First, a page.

Alabama Crime Victims Compensation Commission gets less than it sought in General Fund

Commission sought $5 million; House-passed General Fund gives it $500,000

By: - May 2, 2023 3:01 pm

House Ways and Means General Fund Committee chair Rex Reynolds, R-Huntsville, speaks during the session of the Alabama House of Representatives on Tuesday, March 14, 2023. (Stew Milne for Alabama Reflector)

The Alabama Crime Victims Compensation Commission may soon receive money from the General Fund. Just not the amount it hoped for.

The House-passed General Fund budget gives the agency $500,000 during the current Legislative session, far less than the $5 million the commission sought.

“The governor had recommended $100,000, and I had increased that to $500,000 based on the available revenue receipts that I had in the budget,” said Rep. Rex Reynolds, R-Huntsville, the chair of the House Ways and Means General Fund Committee. “We did it from the General Fund because I think that is going to be a line item that we will probably have to come back and deal with probably again next year.”


The Commission has been speaking with legislators for the past several weeks requesting additional funding to fund its operations and provide money for victims of violent crimes and their families. The agency has struggled to hire staff, and is dealing with a backlog of applications from victims.

The agency currently receives almost all its funding from traffic fines, court fees, and victim assessment fees.

Those revenues are in decline. In 2012, the Commission generated about $5.3 million in revenues in 2012, taking in about $1 million each from court fees and restitution. By 2021, the revenues declined to $4.5 million, with only $860,000 coming in from city court fees, $830,000 from country court costs and $760,000 from victim assessment fees.

Frustrations with the agency culminated in a protest by Faith in Action Alabama back in February, with advocates visiting the agency seeking updates for their clients.

Some said they have not heard from the agency. Others have had to wait up to a year to receive payment. As the agency’s fiscal situation worsens, commissioners started to consider additional options for receiving revenues this year.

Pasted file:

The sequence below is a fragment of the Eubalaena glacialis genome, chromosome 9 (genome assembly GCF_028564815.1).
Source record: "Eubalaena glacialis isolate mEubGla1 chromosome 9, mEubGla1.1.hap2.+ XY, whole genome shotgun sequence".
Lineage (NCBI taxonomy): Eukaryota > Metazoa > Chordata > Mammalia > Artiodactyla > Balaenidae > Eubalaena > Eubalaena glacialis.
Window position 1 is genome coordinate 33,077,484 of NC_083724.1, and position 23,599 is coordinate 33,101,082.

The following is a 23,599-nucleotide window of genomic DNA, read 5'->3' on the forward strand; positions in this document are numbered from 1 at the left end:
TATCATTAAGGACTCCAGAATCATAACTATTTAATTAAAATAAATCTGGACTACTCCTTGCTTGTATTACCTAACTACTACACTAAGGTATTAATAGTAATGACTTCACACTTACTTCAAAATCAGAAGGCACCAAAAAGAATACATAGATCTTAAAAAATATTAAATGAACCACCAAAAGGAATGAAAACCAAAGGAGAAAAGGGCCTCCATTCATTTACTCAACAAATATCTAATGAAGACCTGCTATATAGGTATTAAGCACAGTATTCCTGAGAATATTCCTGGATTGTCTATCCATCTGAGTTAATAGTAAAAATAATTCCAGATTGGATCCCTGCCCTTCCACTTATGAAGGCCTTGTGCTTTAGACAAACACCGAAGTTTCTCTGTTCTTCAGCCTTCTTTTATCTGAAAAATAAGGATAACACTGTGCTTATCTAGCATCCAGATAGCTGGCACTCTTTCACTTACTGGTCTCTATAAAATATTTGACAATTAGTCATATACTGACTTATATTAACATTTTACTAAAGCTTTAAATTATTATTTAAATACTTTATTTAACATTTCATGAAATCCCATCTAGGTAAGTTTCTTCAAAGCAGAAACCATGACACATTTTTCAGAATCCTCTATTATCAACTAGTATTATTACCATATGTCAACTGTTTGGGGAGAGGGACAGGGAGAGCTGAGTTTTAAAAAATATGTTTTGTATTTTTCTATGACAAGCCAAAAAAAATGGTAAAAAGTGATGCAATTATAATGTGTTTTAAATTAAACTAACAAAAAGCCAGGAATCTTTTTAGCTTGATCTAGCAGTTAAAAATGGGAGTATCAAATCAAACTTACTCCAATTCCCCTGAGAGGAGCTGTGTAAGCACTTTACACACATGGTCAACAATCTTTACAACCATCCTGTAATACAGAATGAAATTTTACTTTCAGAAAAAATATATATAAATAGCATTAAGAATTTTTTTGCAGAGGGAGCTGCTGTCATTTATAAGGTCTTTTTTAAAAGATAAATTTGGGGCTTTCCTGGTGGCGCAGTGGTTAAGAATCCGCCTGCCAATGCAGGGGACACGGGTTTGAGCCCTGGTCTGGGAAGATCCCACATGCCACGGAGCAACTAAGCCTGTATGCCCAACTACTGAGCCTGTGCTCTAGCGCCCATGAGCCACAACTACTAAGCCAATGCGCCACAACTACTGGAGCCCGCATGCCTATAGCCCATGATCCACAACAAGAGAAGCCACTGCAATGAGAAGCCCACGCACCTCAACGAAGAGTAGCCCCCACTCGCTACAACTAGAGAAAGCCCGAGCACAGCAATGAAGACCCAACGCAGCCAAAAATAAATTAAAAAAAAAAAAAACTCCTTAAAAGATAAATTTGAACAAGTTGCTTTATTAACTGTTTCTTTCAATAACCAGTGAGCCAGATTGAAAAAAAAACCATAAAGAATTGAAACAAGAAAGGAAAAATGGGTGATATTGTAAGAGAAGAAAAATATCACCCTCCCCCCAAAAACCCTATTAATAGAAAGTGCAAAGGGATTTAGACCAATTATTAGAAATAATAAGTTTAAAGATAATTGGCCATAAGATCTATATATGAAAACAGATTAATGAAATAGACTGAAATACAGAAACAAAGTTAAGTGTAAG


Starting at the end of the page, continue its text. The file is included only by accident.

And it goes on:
Commissioners began approaching lawmakers for a General Fund allocation this year and got a favorable reception from Reynolds and other legislators.

But Everette Johnson, executive director of the Alabama Crime Victims Compensation Commission, said the current allocation only meets a portion of the overall need.

“We are appreciative of Rep. Reynolds’ work on that, but it is not going to be enough to take care of our immediate needs,” he said. “We are needing money from the special appropriations fund for immediate needs, not just the General Fund’s line item.”

The $100,000 recommended by the governor is the same amount that the agency has always received from the legislature but is a pass through that has already been earmarked for use by Victims of Crime and Leniency.

“The supplemental is emergency funding to help us get caught up and get ahead,” Johnson said. “The General Fund line item, we are grateful for their work on that, but we are working to increase that as well.”

Muaath Al-Khattab, a community organizer with Faith in Action Alabama, said the group supports the funding offered to the commission.

“I thought it was a positive move that the General Fund will give them some money,” he said.


The additional $400,000 will go to victims for compensation, Johnson said. It will not be able to pay for staff needs or update the facilities or technology. It could also be used to pay for exams for sexually based offenses.

Commissioners, along with Johnson, had asked for $5 million to hire temporary staff to deal with the backlog of claims. The commission also planned to update the claims management system and fix air conditioning units at the facility.

Reynolds said he thought the commission’s struggles were a “temporary problem.”

“As you know, our court systems were closed down for about a year and a half in many locations throughout Alabama, and therefore they were not getting those fees in the judicial process,” he said. “I think once we ramp back up those fees will start again.”

Johnson and commissioners continue to speak with legislators about additional funding.

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Ralph Chapoco
Ralph Chapoco

Ralph Chapoco covers state politics as a senior reporter for States Newsroom. His main responsibility is the criminal justice system in Alabama.